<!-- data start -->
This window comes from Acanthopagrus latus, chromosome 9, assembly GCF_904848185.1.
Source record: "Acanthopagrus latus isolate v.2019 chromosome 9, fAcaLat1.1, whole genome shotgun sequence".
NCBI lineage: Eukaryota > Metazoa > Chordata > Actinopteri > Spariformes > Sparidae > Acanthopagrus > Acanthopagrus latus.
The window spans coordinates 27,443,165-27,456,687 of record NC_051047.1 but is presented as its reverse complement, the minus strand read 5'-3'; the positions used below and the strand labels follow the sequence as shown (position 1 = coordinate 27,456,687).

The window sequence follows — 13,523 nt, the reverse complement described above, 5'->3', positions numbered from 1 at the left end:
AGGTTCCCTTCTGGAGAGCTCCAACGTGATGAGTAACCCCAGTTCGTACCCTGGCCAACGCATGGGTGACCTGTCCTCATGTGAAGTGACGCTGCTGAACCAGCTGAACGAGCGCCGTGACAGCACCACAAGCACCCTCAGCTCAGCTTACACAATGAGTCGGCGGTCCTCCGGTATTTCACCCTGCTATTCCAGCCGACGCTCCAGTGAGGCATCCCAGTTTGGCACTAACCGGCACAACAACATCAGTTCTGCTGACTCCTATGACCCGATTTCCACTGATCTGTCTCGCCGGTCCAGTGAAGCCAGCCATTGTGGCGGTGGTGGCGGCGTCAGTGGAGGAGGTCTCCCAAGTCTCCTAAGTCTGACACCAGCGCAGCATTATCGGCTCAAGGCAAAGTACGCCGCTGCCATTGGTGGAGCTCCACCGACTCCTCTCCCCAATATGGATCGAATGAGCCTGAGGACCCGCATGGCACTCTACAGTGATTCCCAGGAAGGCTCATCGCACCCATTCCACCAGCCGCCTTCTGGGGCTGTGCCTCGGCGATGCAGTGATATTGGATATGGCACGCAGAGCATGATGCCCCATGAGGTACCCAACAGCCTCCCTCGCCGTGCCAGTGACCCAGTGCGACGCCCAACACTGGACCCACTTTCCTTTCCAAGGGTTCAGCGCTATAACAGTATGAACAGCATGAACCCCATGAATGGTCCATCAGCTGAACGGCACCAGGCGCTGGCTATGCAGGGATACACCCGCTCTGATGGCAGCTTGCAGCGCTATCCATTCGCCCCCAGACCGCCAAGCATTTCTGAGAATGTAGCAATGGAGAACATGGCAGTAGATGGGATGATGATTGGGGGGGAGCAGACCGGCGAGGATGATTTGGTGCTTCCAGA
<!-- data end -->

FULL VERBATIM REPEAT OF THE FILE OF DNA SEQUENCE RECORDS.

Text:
This window comes from Acanthopagrus latus, chromosome 9, assembly GCF_904848185.1.
Source record: "Acanthopagrus latus isolate v.2019 chromosome 9, fAcaLat1.1, whole genome shotgun sequence".
NCBI lineage: Eukaryota > Metazoa > Chordata > Actinopteri > Spariformes > Sparidae > Acanthopagrus > Acanthopagrus latus.
The window spans coordinates 27,443,165-27,456,687 of record NC_051047.1 but is presented as its reverse complement, the minus strand read 5'-3'; the positions used below and the strand labels follow the sequence as shown (position 1 = coordinate 27,456,687).

The window sequence follows — 13,523 nt, the reverse complement described above, 5'->3', positions numbered from 1 at the left end:
AGGTTCCCTTCTGGAGAGCTCCAACGTGATGAGTAACCCCAGTTCGTACCCTGGCCAACGCATGGGTGACCTGTCCTCATGTGAAGTGACGCTGCTGAACCAGCTGAACGAGCGCCGTGACAGCACCACAAGCACCCTCAGCTCAGCTTACACAATGAGTCGGCGGTCCTCCGGTATTTCACCCTGCTATTCCAGCCGACGCTCCAGTGAGGCATCCCAGTTTGGCACTAACCGGCACAACAACATCAGTTCTGCTGACTCCTATGACCCGATTTCCACTGATCTGTCTCGCCGGTCCAGTGAAGCCAGCCATTGTGGCGGTGGTGGCGGCGTCAGTGGAGGAGGTCTCCCAAGTCTCCTAAGTCTGACACCAGCGCAGCATTATCGGCTCAAGGCAAAGTACGCCGCTGCCATTGGTGGAGCTCCACCGACTCCTCTCCCCAATATGGATCGAATGAGCCTGAGGACCCGCATGGCACTCTACAGTGATTCCCAGGAAGGCTCATCGCACCCATTCCACCAGCCGCCTTCTGGGGCTGTGCCTCGGCGATGCAGTGATATTGGATATGGCACGCAGAGCATGATGCCCCATGAGGTACCCAACAGCCTCCCTCGCCGTGCCAGTGACCCAGTGCGACGCCCAACACTGGACCCACTTTCCTTTCCAAGGGTTCAGCGCTATAACAGTATGAACAGCATGAACCCCATGAATGGTCCATCAGCTGAACGGCACCAGGCGCTGGCTATGCAGGGATACACCCGCTCTGATGGCAGCTTGCAGCGCTATCCATTCGCCCCCAGACCGCCAAGCATTTCTGAGAATGTAGCAATGGAGAACATGGCAGTAGATGGGATGATGATTGGGGGGGAGCAGACCGGCGAGGATGATTTGGTGCTTCCAGA